Dried fruit: Some options – apple rings, apricots, figs, mango, or papaya spears. Choose options with no added sugar—it’s already sweet.
Gin-Gins Chewy Ginger Candy Made with real ginger, these are seriously spicy and last forever. Two pieces will set you back a mere 40 calories—try the hot coffee flavor!
If You Crave Crunchy
This is a biggie for most of us. There’s something so satisfying about the sound and feel of crunching down on something. Try to minimize chips, potato or corn, and choose foods with a more attractive nutritional profile.
Baby carrots: Put a smear of hummus in a little bowl and dip—don’t dunk right from the tub.
Radishes: Dipped in a little butter and sea salt, these are truly one of the most satisfying vegetables to eat.
Mary’s Gone Crackers: They’re gluten-free, but what I like about them is how sturdy and thick each one is. The Caraway flavor is tasty.
If You Crave Creamy
Creamy food takes us back to simpler times, when our biggest concern was whether we were getting puréed pears or peaches. Steer clear of the usual suspects like ice cream and get your fix without ingesting a gut bomb.
Cottage cheese: This doesn’t sound exciting but add a little honey or hot sauce, and it’s actually quite delicious. Plus, it’s a superfood!
Yogurt: I’m a fan of Noosa yogurt, which is Australian-style and sinfully creamy. It’s flavored with real ingredients like pumpkin, coconut, and Mexican chocolate, and it even comes in smaller snack-perfect sizes.
Roasted sweet potato: I am not above taking a fork to a whole roasted sweet potato. Batch-roast a few and keep in the fridge or make quick work with the microwave. A drizzle of toasted sesame oil and a pinch of salt goes a long way.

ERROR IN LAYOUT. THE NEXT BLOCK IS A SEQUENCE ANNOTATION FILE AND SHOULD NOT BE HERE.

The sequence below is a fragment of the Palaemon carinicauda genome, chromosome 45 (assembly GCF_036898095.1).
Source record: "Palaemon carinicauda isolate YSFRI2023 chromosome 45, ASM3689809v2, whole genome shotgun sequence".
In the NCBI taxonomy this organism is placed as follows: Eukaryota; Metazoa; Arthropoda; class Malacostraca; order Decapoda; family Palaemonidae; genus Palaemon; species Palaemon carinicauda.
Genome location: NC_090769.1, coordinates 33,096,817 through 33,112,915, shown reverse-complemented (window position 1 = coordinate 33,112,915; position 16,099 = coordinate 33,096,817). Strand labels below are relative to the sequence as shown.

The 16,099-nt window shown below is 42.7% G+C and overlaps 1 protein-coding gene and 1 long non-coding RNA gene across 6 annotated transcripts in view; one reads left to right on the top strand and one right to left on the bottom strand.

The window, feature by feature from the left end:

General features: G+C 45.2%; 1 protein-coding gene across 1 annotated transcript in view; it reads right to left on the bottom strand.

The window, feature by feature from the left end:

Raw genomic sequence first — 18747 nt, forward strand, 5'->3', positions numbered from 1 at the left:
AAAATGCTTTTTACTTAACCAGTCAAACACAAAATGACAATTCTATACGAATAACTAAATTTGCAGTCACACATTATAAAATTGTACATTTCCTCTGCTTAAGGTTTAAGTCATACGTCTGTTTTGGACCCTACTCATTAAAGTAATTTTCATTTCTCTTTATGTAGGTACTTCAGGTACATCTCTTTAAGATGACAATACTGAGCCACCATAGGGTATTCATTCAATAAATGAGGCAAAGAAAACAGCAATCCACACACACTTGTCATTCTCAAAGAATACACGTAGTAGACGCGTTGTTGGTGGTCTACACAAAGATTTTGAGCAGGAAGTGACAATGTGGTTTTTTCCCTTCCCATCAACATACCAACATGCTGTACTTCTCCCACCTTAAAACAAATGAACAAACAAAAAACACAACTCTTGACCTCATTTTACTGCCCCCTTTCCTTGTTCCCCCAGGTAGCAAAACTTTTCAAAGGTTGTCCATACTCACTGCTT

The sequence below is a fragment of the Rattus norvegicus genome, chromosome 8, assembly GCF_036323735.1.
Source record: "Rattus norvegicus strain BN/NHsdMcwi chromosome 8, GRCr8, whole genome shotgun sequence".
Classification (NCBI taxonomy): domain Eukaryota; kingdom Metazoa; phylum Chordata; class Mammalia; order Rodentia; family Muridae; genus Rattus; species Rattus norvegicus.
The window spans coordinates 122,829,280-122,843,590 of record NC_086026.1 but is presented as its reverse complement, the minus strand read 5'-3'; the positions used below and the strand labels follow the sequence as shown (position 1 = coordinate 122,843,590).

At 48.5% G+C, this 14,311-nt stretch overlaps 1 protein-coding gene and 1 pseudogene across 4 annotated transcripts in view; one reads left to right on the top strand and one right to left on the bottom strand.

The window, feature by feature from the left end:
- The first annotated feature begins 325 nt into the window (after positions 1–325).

If You Crave Sweet
Oh, cookies. You’re so tempting and yet so evil. Sweet teeth can be met with natural foods, but I’m trying to be realistic here. A little of the good stuff can go a long way in truly quashing a craving. Put. It. In. A. Bowl!
Chocolate-covered nuts: This is a tricky one. Many chocolate-covered fruits and nuts are made with a dizzying range of ingredients from palm oil to high fructose corn syrup. Check labels before you stock up. I feel pretty good about Tierra Farms.
Annie’s Bunnies: If chomping the heads off of adorable miniature bunny grahams doesn’t calm your stress, I can’t help you. I like the cinnamon ones.
Grapes: Some people consider frozen grapes a lifesaver. To me, it feels like rolling marbles around in my mouth. Choose the temperature that works for you. Bonus points if you can find ‘em: Ludicrously sweet cotton candy grapes.
If You Crave Bubbly & Fizzy
By now, we know that soda is Enemy No. 1. But you don’t have to reach for a Diet Coke to quench your stress thirst. I haven’t had pop in years and no longer even crave it. Instead, I find myself reaching for...
Kombucha: If you’re a fan of fermented foods, kombucha is a great pick. It’s fermented tea chock-a-block full of naturally-occuring probiotics. It comes in about a zillion flavors these days, but I’m partial to Health-Ade’s Matcha Cold Brew. https://health-ade.com/
Sparkling water: La Croix is a calorie- and sugar-free option, and it’s fun to choose flavors based on your mood. I keep a couple of cases in my office for emergency-use-only.
Homemade soda: Yeah, this one only works if you’re the type of person to plan in advance and keep it stocked. I am not that type of person. But perhaps you are!